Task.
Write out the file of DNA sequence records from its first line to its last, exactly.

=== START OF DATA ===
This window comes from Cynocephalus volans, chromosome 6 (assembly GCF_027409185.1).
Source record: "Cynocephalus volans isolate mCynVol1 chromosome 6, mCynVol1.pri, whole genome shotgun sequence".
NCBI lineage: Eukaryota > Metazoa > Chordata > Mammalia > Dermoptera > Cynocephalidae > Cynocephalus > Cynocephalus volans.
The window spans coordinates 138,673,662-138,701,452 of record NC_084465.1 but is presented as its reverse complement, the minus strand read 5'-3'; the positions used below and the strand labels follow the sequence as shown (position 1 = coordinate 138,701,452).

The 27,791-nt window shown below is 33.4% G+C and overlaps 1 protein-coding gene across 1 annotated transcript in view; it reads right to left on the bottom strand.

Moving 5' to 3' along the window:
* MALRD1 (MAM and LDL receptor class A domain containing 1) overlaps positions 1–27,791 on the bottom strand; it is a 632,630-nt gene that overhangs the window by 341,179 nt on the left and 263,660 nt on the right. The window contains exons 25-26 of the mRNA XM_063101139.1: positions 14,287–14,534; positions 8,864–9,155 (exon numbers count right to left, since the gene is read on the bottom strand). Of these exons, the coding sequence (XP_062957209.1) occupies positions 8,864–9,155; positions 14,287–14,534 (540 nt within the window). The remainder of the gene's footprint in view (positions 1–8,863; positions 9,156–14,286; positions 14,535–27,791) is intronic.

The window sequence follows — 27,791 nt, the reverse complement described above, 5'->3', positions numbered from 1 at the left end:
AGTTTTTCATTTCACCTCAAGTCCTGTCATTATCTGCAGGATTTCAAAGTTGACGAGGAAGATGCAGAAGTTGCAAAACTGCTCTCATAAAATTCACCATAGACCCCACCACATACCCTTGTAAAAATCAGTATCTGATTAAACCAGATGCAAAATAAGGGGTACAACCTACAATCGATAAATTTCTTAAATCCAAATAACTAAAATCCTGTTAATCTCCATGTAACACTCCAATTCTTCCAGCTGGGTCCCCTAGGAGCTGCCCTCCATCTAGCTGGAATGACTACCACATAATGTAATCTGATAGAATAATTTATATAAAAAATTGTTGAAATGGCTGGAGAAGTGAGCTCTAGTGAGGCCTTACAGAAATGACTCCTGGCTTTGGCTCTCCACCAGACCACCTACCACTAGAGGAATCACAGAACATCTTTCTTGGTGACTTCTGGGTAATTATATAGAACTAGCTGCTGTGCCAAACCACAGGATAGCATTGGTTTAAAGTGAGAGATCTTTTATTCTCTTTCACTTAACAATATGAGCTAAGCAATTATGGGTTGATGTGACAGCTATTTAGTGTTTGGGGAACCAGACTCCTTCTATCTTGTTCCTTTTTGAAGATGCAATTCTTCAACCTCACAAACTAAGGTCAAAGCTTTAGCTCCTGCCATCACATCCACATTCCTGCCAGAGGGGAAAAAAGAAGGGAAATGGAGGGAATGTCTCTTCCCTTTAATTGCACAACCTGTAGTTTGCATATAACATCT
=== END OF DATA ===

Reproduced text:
This window comes from Cynocephalus volans, chromosome 6 (assembly GCF_027409185.1).
Source record: "Cynocephalus volans isolate mCynVol1 chromosome 6, mCynVol1.pri, whole genome shotgun sequence".
NCBI lineage: Eukaryota > Metazoa > Chordata > Mammalia > Dermoptera > Cynocephalidae > Cynocephalus > Cynocephalus volans.
The window spans coordinates 138,673,662-138,701,452 of record NC_084465.1 but is presented as its reverse complement, the minus strand read 5'-3'; the positions used below and the strand labels follow the sequence as shown (position 1 = coordinate 138,701,452).

The 27,791-nt window shown below is 33.4% G+C and overlaps 1 protein-coding gene across 1 annotated transcript in view; it reads right to left on the bottom strand.

Moving 5' to 3' along the window:
* MALRD1 (MAM and LDL receptor class A domain containing 1) overlaps positions 1–27,791 on the bottom strand; it is a 632,630-nt gene that overhangs the window by 341,179 nt on the left and 263,660 nt on the right. The window contains exons 25-26 of the mRNA XM_063101139.1: positions 14,287–14,534; positions 8,864–9,155 (exon numbers count right to left, since the gene is read on the bottom strand). Of these exons, the coding sequence (XP_062957209.1) occupies positions 8,864–9,155; positions 14,287–14,534 (540 nt within the window). The remainder of the gene's footprint in view (positions 1–8,863; positions 9,156–14,286; positions 14,535–27,791) is intronic.

The window sequence follows — 27,791 nt, the reverse complement described above, 5'->3', positions numbered from 1 at the left end:
AGTTTTTCATTTCACCTCAAGTCCTGTCATTATCTGCAGGATTTCAAAGTTGACGAGGAAGATGCAGAAGTTGCAAAACTGCTCTCATAAAATTCACCATAGACCCCACCACATACCCTTGTAAAAATCAGTATCTGATTAAACCAGATGCAAAATAAGGGGTACAACCTACAATCGATAAATTTCTTAAATCCAAATAACTAAAATCCTGTTAATCTCCATGTAACACTCCAATTCTTCCAGCTGGGTCCCCTAGGAGCTGCCCTCCATCTAGCTGGAATGACTACCACATAATGTAATCTGATAGAATAATTTATATAAAAAATTGTTGAAATGGCTGGAGAAGTGAGCTCTAGTGAGGCCTTACAGAAATGACTCCTGGCTTTGGCTCTCCACCAGACCACCTACCACTAGAGGAATCACAGAACATCTTTCTTGGTGACTTCTGGGTAATTATATAGAACTAGCTGCTGTGCCAAACCACAGGATAGCATTGGTTTAAAGTGAGAGATCTTTTATTCTCTTTCACTTAACAATATGAGCTAAGCAATTATGGGTTGATGTGACAGCTATTTAGTGTTTGGGGAACCAGACTCCTTCTATCTTGTTCCTTTTTGAAGATGCAATTCTTCAACCTCACAAACTAAGGTCAAAGCTTTAGCTCCTGCCATCACATCCACATTCCTGCCAGAGGGGAAAAAAGAAGGGAAATGGAGGGAATGTCTCTTCCCTTTAATTGCACAACCTGTAGTTTGCATATAACATCT